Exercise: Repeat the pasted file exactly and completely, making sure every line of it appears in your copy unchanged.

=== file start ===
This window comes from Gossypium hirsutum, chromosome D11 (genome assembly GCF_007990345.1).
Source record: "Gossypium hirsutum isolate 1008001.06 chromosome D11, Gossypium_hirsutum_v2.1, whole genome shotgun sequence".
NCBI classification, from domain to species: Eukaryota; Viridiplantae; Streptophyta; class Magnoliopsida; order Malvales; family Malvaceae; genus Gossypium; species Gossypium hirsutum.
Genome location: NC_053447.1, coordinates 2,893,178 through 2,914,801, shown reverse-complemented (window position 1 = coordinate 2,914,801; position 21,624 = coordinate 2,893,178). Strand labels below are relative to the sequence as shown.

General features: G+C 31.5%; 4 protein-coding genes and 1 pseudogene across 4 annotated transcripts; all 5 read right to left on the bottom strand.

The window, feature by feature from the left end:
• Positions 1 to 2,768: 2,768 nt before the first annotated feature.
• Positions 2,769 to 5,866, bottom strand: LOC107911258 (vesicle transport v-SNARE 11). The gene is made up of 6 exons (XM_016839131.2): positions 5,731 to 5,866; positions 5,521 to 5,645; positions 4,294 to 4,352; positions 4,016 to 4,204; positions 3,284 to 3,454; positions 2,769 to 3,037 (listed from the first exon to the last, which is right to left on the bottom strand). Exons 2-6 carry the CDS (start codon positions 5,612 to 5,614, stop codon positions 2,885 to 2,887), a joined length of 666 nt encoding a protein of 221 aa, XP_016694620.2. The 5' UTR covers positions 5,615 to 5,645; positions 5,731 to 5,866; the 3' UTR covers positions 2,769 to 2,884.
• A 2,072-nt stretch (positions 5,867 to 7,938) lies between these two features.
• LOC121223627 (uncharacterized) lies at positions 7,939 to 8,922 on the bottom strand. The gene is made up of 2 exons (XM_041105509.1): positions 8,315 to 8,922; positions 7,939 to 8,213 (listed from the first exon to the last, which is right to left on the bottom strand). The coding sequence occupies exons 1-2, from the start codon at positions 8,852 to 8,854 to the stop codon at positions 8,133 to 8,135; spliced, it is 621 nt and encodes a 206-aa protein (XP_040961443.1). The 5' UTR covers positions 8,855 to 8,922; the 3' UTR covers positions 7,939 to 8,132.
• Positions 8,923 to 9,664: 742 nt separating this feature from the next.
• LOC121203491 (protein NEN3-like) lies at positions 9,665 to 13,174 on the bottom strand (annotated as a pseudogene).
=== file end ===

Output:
This window comes from Gossypium hirsutum, chromosome D11 (genome assembly GCF_007990345.1).
Source record: "Gossypium hirsutum isolate 1008001.06 chromosome D11, Gossypium_hirsutum_v2.1, whole genome shotgun sequence".
NCBI classification, from domain to species: Eukaryota; Viridiplantae; Streptophyta; class Magnoliopsida; order Malvales; family Malvaceae; genus Gossypium; species Gossypium hirsutum.
Genome location: NC_053447.1, coordinates 2,893,178 through 2,914,801, shown reverse-complemented (window position 1 = coordinate 2,914,801; position 21,624 = coordinate 2,893,178). Strand labels below are relative to the sequence as shown.

General features: G+C 31.5%; 4 protein-coding genes and 1 pseudogene across 4 annotated transcripts; all 5 read right to left on the bottom strand.

The window, feature by feature from the left end:
• Positions 1 to 2,768: 2,768 nt before the first annotated feature.
• Positions 2,769 to 5,866, bottom strand: LOC107911258 (vesicle transport v-SNARE 11). The gene is made up of 6 exons (XM_016839131.2): positions 5,731 to 5,866; positions 5,521 to 5,645; positions 4,294 to 4,352; positions 4,016 to 4,204; positions 3,284 to 3,454; positions 2,769 to 3,037 (listed from the first exon to the last, which is right to left on the bottom strand). Exons 2-6 carry the CDS (start codon positions 5,612 to 5,614, stop codon positions 2,885 to 2,887), a joined length of 666 nt encoding a protein of 221 aa, XP_016694620.2. The 5' UTR covers positions 5,615 to 5,645; positions 5,731 to 5,866; the 3' UTR covers positions 2,769 to 2,884.
• A 2,072-nt stretch (positions 5,867 to 7,938) lies between these two features.
• LOC121223627 (uncharacterized) lies at positions 7,939 to 8,922 on the bottom strand. The gene is made up of 2 exons (XM_041105509.1): positions 8,315 to 8,922; positions 7,939 to 8,213 (listed from the first exon to the last, which is right to left on the bottom strand). The coding sequence occupies exons 1-2, from the start codon at positions 8,852 to 8,854 to the stop codon at positions 8,133 to 8,135; spliced, it is 621 nt and encodes a 206-aa protein (XP_040961443.1). The 5' UTR covers positions 8,855 to 8,922; the 3' UTR covers positions 7,939 to 8,132.
• Positions 8,923 to 9,664: 742 nt separating this feature from the next.
• LOC121203491 (protein NEN3-like) lies at positions 9,665 to 13,174 on the bottom strand (annotated as a pseudogene).